A Swedish Muslim woman in Uppsala won a lawsuit after refusing to shake her interviewer’s hand for religious reasons.
A court awarded Fareh Alhajeh, 24, $4,350 Wednesday after she was rejected from a position as an interpreter for refusing to shake a male executive’s hand, the Daily Mail reported. The Swedish labor court ruled the interpreting company discriminated her because the European Convention on Human Rights protects the right to refuse to shake hands based on religious reasons, according to the BBC.
The company said that it treats genders equally, and both men and women are expected to shake hands. However, the court ruled the practice was discriminatory against Muslims.
“I believe in God, which is very rare in Sweden … and I should be able to do that and be accepted as long as I’m not hurting anyone,” Alhajeh told the BBC.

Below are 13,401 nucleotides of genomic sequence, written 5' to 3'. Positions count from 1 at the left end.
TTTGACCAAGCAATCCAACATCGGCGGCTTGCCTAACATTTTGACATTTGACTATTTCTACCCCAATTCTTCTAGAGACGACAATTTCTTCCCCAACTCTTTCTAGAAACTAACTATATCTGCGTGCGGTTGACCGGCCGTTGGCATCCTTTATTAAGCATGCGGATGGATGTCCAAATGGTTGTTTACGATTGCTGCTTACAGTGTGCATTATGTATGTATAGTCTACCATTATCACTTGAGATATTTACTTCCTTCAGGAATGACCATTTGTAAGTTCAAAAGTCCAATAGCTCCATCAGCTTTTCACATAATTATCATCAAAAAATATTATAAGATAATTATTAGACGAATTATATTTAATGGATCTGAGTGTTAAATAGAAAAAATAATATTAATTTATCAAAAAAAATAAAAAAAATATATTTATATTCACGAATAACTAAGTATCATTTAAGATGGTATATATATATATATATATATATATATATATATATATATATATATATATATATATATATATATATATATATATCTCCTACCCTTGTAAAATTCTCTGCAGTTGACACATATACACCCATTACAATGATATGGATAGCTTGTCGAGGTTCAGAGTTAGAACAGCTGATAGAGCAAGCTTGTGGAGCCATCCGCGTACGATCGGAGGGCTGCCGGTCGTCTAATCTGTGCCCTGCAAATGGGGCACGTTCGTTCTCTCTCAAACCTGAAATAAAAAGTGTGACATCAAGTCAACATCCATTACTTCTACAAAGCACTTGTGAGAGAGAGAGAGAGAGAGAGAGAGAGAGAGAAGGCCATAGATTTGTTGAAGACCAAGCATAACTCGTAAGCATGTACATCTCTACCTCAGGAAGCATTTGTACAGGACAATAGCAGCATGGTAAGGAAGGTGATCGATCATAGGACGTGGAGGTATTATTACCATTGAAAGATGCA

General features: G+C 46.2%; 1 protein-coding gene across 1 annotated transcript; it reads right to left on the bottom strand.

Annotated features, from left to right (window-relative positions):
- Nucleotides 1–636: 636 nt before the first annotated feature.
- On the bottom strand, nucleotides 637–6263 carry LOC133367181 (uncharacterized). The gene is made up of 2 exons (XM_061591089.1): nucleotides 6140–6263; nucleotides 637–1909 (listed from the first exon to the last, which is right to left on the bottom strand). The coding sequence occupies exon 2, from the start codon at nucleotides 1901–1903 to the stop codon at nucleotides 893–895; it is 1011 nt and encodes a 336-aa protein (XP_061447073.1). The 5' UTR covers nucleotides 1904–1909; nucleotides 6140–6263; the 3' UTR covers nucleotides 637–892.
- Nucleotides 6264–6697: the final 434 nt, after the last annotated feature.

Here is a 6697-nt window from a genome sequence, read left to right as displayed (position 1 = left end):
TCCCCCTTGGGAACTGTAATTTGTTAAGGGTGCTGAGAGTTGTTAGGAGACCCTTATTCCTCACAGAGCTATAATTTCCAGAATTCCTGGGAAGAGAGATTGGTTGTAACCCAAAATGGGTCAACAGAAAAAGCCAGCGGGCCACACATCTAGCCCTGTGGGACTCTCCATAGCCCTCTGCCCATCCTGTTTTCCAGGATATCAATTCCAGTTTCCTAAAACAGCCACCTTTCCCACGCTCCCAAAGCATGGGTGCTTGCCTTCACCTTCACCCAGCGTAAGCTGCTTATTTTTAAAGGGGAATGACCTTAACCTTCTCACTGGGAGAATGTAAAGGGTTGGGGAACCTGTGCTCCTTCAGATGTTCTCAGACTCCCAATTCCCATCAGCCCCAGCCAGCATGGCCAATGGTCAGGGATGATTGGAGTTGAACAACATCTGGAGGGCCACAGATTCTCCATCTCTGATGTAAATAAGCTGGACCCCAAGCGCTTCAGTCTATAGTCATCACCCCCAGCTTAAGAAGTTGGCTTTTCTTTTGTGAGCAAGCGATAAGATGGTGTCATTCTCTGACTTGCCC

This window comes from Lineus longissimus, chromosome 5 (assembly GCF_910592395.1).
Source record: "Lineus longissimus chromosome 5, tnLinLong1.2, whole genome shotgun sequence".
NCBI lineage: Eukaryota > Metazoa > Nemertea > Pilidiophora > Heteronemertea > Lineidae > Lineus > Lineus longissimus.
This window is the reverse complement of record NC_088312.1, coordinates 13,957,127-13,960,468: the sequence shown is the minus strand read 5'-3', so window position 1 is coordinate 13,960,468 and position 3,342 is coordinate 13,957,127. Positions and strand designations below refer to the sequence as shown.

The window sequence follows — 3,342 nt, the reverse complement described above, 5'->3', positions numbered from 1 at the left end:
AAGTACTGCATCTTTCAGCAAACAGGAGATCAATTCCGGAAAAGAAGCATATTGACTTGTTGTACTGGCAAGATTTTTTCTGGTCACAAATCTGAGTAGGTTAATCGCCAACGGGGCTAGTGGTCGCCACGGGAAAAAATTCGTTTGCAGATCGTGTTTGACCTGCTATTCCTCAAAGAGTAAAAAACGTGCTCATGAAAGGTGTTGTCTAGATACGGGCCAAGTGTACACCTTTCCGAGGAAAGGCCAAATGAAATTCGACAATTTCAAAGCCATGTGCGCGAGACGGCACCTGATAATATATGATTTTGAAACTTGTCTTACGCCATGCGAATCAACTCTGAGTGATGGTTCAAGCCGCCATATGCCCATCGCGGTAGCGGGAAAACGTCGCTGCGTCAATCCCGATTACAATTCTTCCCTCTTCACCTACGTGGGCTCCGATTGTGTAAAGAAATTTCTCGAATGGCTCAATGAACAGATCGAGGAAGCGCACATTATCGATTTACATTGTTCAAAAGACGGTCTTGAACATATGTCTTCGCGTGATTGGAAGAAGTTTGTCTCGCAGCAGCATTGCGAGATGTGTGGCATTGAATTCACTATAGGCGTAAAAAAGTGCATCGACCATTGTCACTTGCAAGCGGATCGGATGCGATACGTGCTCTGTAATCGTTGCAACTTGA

Alhajeh preferred to place her hand over her heart instead of shaking hands with the male executive. (RELATED: Swedish Student Attempts To Stop Man’s Deportation ‘To Hell’)
“In my country … you cannot treat women and men differently. I respect that. That’s why I don’t have any physical contact with men or with women. I can live by the rules of my religion and also at the same time follow the rules of the country that I live in,” she added.
Alhajeh also noted that she wanted to bring this issue to court since it is an “important issue.”
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